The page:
Conceptualizing Legitimacy as a Target

reduced-command-obedience-target

This is an adapted and revised excerpt from Chapter 1 of:

We can no longer have any illusions on the nature of the principles of legitimacy: they are human, that is empirical, limited, conventional, [and] extremely unstable. Any philosophical hack can demonstrate their absurdity; any dictator, at the head of a gang of cutthroats, can suppress them. Nevertheless, they are the condition of the greatest good that mankind, as a collective being, can possess—government without fear.

Guglielmo Ferrero[1]


guglielmo-ferrero

Guglielmo Ferrero

An essential dimension of political struggle, whether armed or unarmed, will inevitably revolve around the power to command and the will to obey since their establishment is what organizes a society. How this is instituted and exercised remains a central and oscillating question for any body politic, and it is surely necessary for a government to manage both elements to be defined as functioning. For a community to operate as a unit, decisions and plans must be fixed and then put into action. This clearly requires both command and obedience. Yet, while a commander can be targeted and destroyed with dominant strength, obedience is more elusive and volatile because it is inevitably up to each citizen to exercise through her own individual will.

As a result, obedience is an element that cannot always be easily explained through the conventional prism of force. There is little doubt that the use of force has been able to command compliance time and again. Nevertheless, today it has become clear that access to more powerful weaponry has faded as the primary deciding factor in every political struggle. It is therefore necessary to move beyond notions of pure force to investigate how some tactics applied by the less powerful in armed conflict are intended to achieve victory. Thus, this work will instead examine how the strategic goals of those who utilize terrorist acts might actually be achieved. That is, the aim is to achieve their goals through the provocation of a reaction deemed to be illegitimate since they are clearly not employing overpowering conventional force.

Weber described the defining concept of the state as, “a human community that (successfully) claims the monopoly of the legitimate use of physical force within a given territory”.

max-weber

Max Weber

At the beginning of the twentieth century, German sociologist and political economist Max Weber put forward a definition of the state that has become central to Western political thought. Weber described the defining concept of the state as, “a human community that (successfully) claims the monopoly of the legitimate use of physical force within a given territory”.[2] The thesis of this work will build on what is considered here to be an essential element of this valuable definition: legitimacy. While much attention has focused on the aspect of physical force found in this definition, the notion of its legitimate exercise is particularly useful for illuminating the line of attack charted by the asymmetrical tactic and strategy of terrorism.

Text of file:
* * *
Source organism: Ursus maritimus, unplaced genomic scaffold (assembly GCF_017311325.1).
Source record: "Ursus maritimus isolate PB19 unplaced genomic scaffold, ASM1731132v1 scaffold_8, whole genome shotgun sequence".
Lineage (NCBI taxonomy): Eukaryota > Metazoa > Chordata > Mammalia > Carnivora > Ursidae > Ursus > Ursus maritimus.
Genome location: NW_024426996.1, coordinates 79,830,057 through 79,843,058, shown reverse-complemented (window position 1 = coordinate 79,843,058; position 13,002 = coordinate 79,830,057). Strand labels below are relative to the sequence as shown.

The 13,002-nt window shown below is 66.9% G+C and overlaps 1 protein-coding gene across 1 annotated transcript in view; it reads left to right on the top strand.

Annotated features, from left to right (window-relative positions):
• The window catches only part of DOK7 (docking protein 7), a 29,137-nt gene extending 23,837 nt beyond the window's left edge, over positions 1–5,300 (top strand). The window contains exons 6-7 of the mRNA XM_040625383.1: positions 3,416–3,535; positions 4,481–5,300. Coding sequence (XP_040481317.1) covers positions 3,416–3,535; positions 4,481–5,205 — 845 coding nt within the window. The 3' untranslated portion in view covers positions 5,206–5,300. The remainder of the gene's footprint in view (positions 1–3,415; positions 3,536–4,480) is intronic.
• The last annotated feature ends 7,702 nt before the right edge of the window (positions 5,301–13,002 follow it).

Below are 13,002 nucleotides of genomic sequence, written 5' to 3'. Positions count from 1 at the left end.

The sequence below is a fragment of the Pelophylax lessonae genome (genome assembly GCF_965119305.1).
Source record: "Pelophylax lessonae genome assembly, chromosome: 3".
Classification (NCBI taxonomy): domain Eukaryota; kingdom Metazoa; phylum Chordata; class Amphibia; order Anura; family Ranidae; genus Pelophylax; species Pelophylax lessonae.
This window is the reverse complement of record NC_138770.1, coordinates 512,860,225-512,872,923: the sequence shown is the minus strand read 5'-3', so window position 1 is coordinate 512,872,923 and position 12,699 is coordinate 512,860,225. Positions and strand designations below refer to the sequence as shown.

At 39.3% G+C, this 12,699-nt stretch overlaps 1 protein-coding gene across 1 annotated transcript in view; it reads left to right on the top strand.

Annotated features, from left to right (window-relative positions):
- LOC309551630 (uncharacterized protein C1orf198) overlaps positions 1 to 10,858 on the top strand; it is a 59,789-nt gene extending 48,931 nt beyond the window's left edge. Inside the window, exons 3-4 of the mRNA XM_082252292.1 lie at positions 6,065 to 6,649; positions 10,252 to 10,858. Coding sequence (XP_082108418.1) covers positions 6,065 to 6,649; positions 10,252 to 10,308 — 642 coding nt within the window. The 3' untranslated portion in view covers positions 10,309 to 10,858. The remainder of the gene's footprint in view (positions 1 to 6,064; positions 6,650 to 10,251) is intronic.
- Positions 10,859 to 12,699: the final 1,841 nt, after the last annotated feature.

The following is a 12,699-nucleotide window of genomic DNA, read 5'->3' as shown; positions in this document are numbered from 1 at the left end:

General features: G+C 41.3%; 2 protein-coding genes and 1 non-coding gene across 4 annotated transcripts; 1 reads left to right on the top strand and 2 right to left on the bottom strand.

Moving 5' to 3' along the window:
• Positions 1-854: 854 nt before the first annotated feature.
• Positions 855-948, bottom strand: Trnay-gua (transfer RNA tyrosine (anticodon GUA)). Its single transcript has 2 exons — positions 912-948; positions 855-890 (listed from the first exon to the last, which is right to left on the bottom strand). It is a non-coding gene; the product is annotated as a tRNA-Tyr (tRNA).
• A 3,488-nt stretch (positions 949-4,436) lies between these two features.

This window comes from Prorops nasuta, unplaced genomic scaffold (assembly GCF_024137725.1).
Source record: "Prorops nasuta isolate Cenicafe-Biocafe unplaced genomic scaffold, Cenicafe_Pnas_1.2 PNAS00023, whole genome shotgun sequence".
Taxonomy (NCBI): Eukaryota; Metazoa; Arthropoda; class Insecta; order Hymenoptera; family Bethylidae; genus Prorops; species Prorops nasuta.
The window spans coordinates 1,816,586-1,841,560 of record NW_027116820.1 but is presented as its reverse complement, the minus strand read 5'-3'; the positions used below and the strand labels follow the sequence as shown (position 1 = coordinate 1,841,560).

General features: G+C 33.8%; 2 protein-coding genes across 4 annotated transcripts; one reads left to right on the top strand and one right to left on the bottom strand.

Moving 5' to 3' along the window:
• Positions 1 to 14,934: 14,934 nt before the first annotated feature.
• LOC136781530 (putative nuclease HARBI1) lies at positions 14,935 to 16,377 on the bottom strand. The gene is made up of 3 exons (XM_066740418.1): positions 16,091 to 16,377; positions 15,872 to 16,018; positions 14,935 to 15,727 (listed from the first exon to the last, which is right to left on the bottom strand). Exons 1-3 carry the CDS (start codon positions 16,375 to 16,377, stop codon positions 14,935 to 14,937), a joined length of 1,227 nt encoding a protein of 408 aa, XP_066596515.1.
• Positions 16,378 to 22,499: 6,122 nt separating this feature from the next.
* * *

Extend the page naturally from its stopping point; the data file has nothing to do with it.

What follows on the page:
Moreover, it should not go unnoticed that Weber emphasized the exercise of force by a state as the key function tied to its legitimacy. Likewise, this will serve to construct the thesis of this work as the US wartime authority exercised in the “war on terror” was at times overreaching and in turn became damaging to the legitimacy of the government. Although it is important to recognize that it is extremely difficult to validate any legitimacy claim, one particular moment at which legitimacy comes into sharp focus is when a state’s use of force is challenged. One historical example that has been pointed out is the legitimacy deficit that the US suffered during the Vietnam War.[3] To be sure, many groups that have employed terrorism have raised the legitimacy of the use of force against the people they claimed to represent as central to their grievance against the perceived enemy government.[4]

Following this same line of thought, the 2006 US Army Field Manual 3-24 Counterinsurgency highlights the centrality of legitimacy over and over again in discussing modern warfare. While this army manual is focused on the use of the US military in foreign territory, and thus at first glance might not seem applicable in this broad conflict of the “war on terror,” one should remember that Al-Qaeda has indeed engaged the US in its own asymmetrical conflict. This means that it is certainly appropriate to classify this group as insurgents attempting to undermine the US government, and, as such, the lessons of counterinsurgency are directly applicable to our discussion. The manual instructively explains,

Illegitimate actions are those involving the use of power without authority—whether committed by government officials, security forces, or counterinsurgents. Such actions include unjustified or excessive use of force, unlawful detention, torture, and punishment without trial. . . . Any human rights abuses or legal violations committed by US forces quickly become known throughout the local populace and eventually around the world. Illegitimate actions undermine both long- and short-term COIN [counterinsurgency] efforts.[5]